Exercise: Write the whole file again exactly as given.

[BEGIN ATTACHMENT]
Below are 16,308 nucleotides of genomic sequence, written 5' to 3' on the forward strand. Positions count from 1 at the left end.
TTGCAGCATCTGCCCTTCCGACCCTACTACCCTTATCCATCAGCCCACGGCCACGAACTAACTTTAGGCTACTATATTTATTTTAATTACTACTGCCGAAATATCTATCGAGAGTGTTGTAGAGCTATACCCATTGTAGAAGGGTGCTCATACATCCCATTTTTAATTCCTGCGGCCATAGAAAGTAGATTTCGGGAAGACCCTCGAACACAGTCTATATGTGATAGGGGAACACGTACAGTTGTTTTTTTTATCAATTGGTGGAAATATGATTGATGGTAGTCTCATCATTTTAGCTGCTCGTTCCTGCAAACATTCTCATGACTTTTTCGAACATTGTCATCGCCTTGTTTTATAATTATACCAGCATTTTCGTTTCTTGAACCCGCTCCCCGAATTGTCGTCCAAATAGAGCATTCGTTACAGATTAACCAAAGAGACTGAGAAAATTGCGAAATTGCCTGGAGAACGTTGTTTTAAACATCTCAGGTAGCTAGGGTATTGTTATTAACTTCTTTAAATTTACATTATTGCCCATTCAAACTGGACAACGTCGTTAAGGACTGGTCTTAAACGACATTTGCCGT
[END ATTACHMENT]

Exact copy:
Below are 16,308 nucleotides of genomic sequence, written 5' to 3' on the forward strand. Positions count from 1 at the left end.
TTGCAGCATCTGCCCTTCCGACCCTACTACCCTTATCCATCAGCCCACGGCCACGAACTAACTTTAGGCTACTATATTTATTTTAATTACTACTGCCGAAATATCTATCGAGAGTGTTGTAGAGCTATACCCATTGTAGAAGGGTGCTCATACATCCCATTTTTAATTCCTGCGGCCATAGAAAGTAGATTTCGGGAAGACCCTCGAACACAGTCTATATGTGATAGGGGAACACGTACAGTTGTTTTTTTTATCAATTGGTGGAAATATGATTGATGGTAGTCTCATCATTTTAGCTGCTCGTTCCTGCAAACATTCTCATGACTTTTTCGAACATTGTCATCGCCTTGTTTTATAATTATACCAGCATTTTCGTTTCTTGAACCCGCTCCCCGAATTGTCGTCCAAATAGAGCATTCGTTACAGATTAACCAAAGAGACTGAGAAAATTGCGAAATTGCCTGGAGAACGTTGTTTTAAACATCTCAGGTAGCTAGGGTATTGTTATTAACTTCTTTAAATTTACATTATTGCCCATTCAAACTGGACAACGTCGTTAAGGACTGGTCTTAAACGACATTTGCCGT